If you are a veteran or the widow(er) of a veteran, you may be entitled to collect $1,000 to $2,000 tax-free per month that you earned through service to our country. Many Bryan County residents, like most veterans nationwide, are still unaware of the aid and attendance benefit available through the Department of Veterans Affairs. Designed to help pay for health-care, this benefit can be a lifesaver if you are facing the challenge of paying spiraling costs while maintaining your quality of life.
Editor's note: State Sen. Buddy Carter, R- Pooler, will periodically provide written updates during the legislative session, which began Jan. 10 and is expected to last until the latter days of March.
Almost instantaneously the horrific shooting in Tucson, Ariz., became the occasion for partisan hatred.
We remain skeptical that the courts will step in to save Yucca Mountain - and, by extension, the Central Savannah River Area.
Among the great things about the deep South is that we have grits, the best college football in the land and very little snow.
Sometimes the most important lessons learned at school don't come from a classroom.
It sneaks up on you, your love for this place. You're assigned this duty station, so you pack up all your bags, hoping for the best, but expecting the worst. You arrive in the heart of the summer, and your lungs feel like the humidity just might kill you. You have no friends, no family, no job and no school. Then it happens.
When the state of Georgia arrested four Final Exit Network volunteers, it accused them and our group, which advocates for the right to die with dignity, of assisting in suicides. In doing so, it drew attention to a Georgia law that violates the First Amendment right to free speech - and now FEN has brought an action in U.S. District Court to defend its rights.
Year 2010 was not the year of the Georgia Bulldogs football team. Coach Mark Richt's team just could not seem to get anything right in 2010.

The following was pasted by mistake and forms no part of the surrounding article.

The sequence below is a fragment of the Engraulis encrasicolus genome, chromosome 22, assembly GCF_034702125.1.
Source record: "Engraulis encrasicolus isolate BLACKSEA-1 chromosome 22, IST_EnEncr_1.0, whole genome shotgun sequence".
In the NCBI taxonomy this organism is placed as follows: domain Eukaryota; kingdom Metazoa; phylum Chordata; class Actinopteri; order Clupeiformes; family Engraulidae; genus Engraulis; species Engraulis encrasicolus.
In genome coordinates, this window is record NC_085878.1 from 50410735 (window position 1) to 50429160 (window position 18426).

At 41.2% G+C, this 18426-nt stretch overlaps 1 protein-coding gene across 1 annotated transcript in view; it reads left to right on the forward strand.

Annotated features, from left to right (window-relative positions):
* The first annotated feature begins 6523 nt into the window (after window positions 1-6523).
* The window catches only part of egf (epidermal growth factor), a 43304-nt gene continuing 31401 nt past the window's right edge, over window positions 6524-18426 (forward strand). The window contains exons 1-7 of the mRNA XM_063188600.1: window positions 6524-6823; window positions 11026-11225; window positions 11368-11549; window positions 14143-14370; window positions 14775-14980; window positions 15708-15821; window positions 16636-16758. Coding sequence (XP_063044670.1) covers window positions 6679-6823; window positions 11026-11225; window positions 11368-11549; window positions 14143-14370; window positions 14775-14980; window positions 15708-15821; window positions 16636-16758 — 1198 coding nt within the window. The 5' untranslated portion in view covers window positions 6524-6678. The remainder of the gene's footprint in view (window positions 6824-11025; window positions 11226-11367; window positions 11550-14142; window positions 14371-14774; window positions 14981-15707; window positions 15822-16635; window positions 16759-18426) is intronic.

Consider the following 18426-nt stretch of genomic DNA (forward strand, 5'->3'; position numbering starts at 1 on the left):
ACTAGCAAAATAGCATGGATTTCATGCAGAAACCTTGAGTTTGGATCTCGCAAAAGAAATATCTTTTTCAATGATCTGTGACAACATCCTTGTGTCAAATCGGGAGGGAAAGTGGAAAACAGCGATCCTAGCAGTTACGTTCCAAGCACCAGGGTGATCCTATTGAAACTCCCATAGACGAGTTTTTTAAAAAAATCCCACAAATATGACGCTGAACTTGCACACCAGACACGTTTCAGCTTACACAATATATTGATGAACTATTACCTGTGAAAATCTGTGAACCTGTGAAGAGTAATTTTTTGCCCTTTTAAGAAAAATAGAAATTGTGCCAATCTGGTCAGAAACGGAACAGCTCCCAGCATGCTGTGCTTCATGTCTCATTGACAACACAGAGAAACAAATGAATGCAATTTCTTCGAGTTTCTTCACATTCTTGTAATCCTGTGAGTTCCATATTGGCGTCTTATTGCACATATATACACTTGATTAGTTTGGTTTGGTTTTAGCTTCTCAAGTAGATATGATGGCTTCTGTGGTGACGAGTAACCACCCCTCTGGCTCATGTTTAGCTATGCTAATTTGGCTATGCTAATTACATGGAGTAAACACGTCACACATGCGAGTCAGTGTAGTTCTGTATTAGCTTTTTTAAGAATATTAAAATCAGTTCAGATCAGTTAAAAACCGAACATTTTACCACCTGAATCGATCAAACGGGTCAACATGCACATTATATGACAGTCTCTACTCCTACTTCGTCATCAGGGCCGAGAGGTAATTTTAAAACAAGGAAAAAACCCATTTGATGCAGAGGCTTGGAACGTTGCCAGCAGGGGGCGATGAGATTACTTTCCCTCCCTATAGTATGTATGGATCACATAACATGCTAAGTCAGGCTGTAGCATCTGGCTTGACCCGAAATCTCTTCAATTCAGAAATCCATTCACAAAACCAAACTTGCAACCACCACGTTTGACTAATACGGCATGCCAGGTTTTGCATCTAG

To Nicholas Wansley and Brian and Thomas Yarbrough:
The General Assembly gathers in Atlanta this week facing a deficit of more than $1 billion. Across-the-board budget cuts are no longer sufficient to bridge the budget gap. Georgia needs more innovative, transformative ideas.
The sun was shining Saturday on Coastal Georgia - just at it was on Tucson, Ariz. But instead of going down in history as just another unremarkable day, Jan. 8, 2011, will live forever in this country as a day of terrible tragedy.
Georgia Gov. Nathan Deal was inaugurated to lead a state mired in hard times. The hopes of almost 10 million Georgians for better things are now his burden, his responsibility and his opportunity. There could hardly be a better way to begin a new era, or to dispel the ethics cloud that hung over his head as a candidate, than for this governor to take the lead in real ethics and accountability reform in state government. The token gestures to come from the Capitol of late have been feeble and suggest that Republican rule has so far been no improvement ...
President Barack Obama's first two years in office were for the ages: Rarely has so much been spent so wantonly with so little discernible public benefit.
We're ankle deep in January and for some reason I haven't heard much about New Year's resolutions. Usually by this time, I've heard about diets, exercise, yoga, guitar lessons and improved church attendance just to name a few. But this year, it's almost like everything is being kept secret.
"It's a funny thing." That's what Mama used to say when something baffled her. Like Mama, I prefer that things make sense. Otherwise, I'll ponder, figure, study and try to decipher that funny thing until it's somewhat sensible.
This month marks the 100th anniversary of the birth of Dr. Jonas Salk.